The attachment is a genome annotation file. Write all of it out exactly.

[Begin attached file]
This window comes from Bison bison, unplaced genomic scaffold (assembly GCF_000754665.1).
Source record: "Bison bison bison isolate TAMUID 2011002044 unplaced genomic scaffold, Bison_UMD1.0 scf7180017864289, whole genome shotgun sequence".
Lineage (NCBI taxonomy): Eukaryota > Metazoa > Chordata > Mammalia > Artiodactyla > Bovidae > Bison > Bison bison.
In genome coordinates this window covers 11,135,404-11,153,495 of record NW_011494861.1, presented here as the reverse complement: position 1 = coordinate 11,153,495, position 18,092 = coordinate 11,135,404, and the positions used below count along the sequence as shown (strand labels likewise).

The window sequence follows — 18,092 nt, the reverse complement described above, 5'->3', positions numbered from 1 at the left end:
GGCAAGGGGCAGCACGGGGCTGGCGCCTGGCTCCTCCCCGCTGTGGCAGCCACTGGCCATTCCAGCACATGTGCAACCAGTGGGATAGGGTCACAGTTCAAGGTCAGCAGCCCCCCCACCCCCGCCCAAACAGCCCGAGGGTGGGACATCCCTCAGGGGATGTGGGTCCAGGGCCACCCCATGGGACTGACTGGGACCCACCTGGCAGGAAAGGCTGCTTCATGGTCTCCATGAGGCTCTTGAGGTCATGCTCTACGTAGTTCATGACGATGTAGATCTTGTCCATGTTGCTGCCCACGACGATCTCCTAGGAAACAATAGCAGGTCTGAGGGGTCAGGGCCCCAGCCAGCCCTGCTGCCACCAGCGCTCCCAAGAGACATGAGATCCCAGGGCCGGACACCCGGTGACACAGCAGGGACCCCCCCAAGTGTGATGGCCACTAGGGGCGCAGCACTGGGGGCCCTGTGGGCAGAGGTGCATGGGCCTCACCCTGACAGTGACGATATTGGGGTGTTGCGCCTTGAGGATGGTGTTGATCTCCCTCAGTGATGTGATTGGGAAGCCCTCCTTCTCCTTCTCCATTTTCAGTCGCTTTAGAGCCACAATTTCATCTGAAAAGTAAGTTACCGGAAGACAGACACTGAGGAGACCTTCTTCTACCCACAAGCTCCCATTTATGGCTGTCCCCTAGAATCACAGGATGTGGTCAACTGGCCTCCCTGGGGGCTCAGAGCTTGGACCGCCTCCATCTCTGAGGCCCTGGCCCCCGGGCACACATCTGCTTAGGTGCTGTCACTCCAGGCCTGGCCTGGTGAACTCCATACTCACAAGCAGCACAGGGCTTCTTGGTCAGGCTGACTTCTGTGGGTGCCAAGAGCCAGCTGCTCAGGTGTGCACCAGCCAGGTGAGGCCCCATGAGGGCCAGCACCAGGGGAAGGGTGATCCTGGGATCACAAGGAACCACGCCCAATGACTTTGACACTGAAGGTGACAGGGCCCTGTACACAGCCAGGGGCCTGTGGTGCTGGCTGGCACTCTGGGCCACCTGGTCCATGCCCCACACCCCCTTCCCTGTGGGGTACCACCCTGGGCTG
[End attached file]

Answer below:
This window comes from Bison bison, unplaced genomic scaffold (assembly GCF_000754665.1).
Source record: "Bison bison bison isolate TAMUID 2011002044 unplaced genomic scaffold, Bison_UMD1.0 scf7180017864289, whole genome shotgun sequence".
Lineage (NCBI taxonomy): Eukaryota > Metazoa > Chordata > Mammalia > Artiodactyla > Bovidae > Bison > Bison bison.
In genome coordinates this window covers 11,135,404-11,153,495 of record NW_011494861.1, presented here as the reverse complement: position 1 = coordinate 11,153,495, position 18,092 = coordinate 11,135,404, and the positions used below count along the sequence as shown (strand labels likewise).

The window sequence follows — 18,092 nt, the reverse complement described above, 5'->3', positions numbered from 1 at the left end:
GGCAAGGGGCAGCACGGGGCTGGCGCCTGGCTCCTCCCCGCTGTGGCAGCCACTGGCCATTCCAGCACATGTGCAACCAGTGGGATAGGGTCACAGTTCAAGGTCAGCAGCCCCCCCACCCCCGCCCAAACAGCCCGAGGGTGGGACATCCCTCAGGGGATGTGGGTCCAGGGCCACCCCATGGGACTGACTGGGACCCACCTGGCAGGAAAGGCTGCTTCATGGTCTCCATGAGGCTCTTGAGGTCATGCTCTACGTAGTTCATGACGATGTAGATCTTGTCCATGTTGCTGCCCACGACGATCTCCTAGGAAACAATAGCAGGTCTGAGGGGTCAGGGCCCCAGCCAGCCCTGCTGCCACCAGCGCTCCCAAGAGACATGAGATCCCAGGGCCGGACACCCGGTGACACAGCAGGGACCCCCCCAAGTGTGATGGCCACTAGGGGCGCAGCACTGGGGGCCCTGTGGGCAGAGGTGCATGGGCCTCACCCTGACAGTGACGATATTGGGGTGTTGCGCCTTGAGGATGGTGTTGATCTCCCTCAGTGATGTGATTGGGAAGCCCTCCTTCTCCTTCTCCATTTTCAGTCGCTTTAGAGCCACAATTTCATCTGAAAAGTAAGTTACCGGAAGACAGACACTGAGGAGACCTTCTTCTACCCACAAGCTCCCATTTATGGCTGTCCCCTAGAATCACAGGATGTGGTCAACTGGCCTCCCTGGGGGCTCAGAGCTTGGACCGCCTCCATCTCTGAGGCCCTGGCCCCCGGGCACACATCTGCTTAGGTGCTGTCACTCCAGGCCTGGCCTGGTGAACTCCATACTCACAAGCAGCACAGGGCTTCTTGGTCAGGCTGACTTCTGTGGGTGCCAAGAGCCAGCTGCTCAGGTGTGCACCAGCCAGGTGAGGCCCCATGAGGGCCAGCACCAGGGGAAGGGTGATCCTGGGATCACAAGGAACCACGCCCAATGACTTTGACACTGAAGGTGACAGGGCCCTGTACACAGCCAGGGGCCTGTGGTGCTGGCTGGCACTCTGGGCCACCTGGTCCATGCCCCACACCCCCTTCCCTGTGGGGTACCACCCTGGGCTG